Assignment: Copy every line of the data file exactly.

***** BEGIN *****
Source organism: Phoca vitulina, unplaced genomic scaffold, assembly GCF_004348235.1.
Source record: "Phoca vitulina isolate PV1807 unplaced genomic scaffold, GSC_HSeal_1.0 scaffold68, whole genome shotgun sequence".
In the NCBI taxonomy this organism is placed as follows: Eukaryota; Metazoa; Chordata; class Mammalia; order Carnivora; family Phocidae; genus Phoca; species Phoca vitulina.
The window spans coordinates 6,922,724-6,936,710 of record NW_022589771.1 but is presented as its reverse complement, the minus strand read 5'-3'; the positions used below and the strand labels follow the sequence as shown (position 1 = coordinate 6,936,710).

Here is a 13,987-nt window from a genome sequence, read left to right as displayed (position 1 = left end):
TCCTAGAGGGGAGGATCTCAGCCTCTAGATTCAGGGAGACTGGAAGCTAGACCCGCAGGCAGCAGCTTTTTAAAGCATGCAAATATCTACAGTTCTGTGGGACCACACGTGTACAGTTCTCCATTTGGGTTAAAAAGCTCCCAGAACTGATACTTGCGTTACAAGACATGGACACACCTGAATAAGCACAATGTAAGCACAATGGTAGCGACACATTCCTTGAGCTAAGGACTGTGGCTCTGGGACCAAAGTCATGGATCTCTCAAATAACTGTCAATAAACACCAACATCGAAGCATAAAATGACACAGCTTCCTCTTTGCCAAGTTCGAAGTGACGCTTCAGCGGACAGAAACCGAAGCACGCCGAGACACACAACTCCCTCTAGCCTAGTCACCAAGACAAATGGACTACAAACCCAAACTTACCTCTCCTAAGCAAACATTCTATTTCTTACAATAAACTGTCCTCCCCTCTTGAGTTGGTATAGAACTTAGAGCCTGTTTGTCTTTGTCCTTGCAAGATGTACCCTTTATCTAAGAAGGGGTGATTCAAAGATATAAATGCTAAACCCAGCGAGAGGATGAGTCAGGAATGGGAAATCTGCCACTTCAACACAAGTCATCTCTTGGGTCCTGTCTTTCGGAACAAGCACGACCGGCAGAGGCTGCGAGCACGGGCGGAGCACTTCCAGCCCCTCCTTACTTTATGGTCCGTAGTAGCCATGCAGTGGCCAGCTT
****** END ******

Source organism: Phoca vitulina, unplaced genomic scaffold, assembly GCF_004348235.1.
Source record: "Phoca vitulina isolate PV1807 unplaced genomic scaffold, GSC_HSeal_1.0 scaffold68, whole genome shotgun sequence".
In the NCBI taxonomy this organism is placed as follows: Eukaryota; Metazoa; Chordata; class Mammalia; order Carnivora; family Phocidae; genus Phoca; species Phoca vitulina.
The window spans coordinates 6,922,724-6,936,710 of record NW_022589771.1 but is presented as its reverse complement, the minus strand read 5'-3'; the positions used below and the strand labels follow the sequence as shown (position 1 = coordinate 6,936,710).

Here is a 13,987-nt window from a genome sequence, read left to right as displayed (position 1 = left end):
TCCTAGAGGGGAGGATCTCAGCCTCTAGATTCAGGGAGACTGGAAGCTAGACCCGCAGGCAGCAGCTTTTTAAAGCATGCAAATATCTACAGTTCTGTGGGACCACACGTGTACAGTTCTCCATTTGGGTTAAAAAGCTCCCAGAACTGATACTTGCGTTACAAGACATGGACACACCTGAATAAGCACAATGTAAGCACAATGGTAGCGACACATTCCTTGAGCTAAGGACTGTGGCTCTGGGACCAAAGTCATGGATCTCTCAAATAACTGTCAATAAACACCAACATCGAAGCATAAAATGACACAGCTTCCTCTTTGCCAAGTTCGAAGTGACGCTTCAGCGGACAGAAACCGAAGCACGCCGAGACACACAACTCCCTCTAGCCTAGTCACCAAGACAAATGGACTACAAACCCAAACTTACCTCTCCTAAGCAAACATTCTATTTCTTACAATAAACTGTCCTCCCCTCTTGAGTTGGTATAGAACTTAGAGCCTGTTTGTCTTTGTCCTTGCAAGATGTACCCTTTATCTAAGAAGGGGTGATTCAAAGATATAAATGCTAAACCCAGCGAGAGGATGAGTCAGGAATGGGAAATCTGCCACTTCAACACAAGTCATCTCTTGGGTCCTGTCTTTCGGAACAAGCACGACCGGCAGAGGCTGCGAGCACGGGCGGAGCACTTCCAGCCCCTCCTTACTTTATGGTCCGTAGTAGCCATGCAGTGGCCAGCTT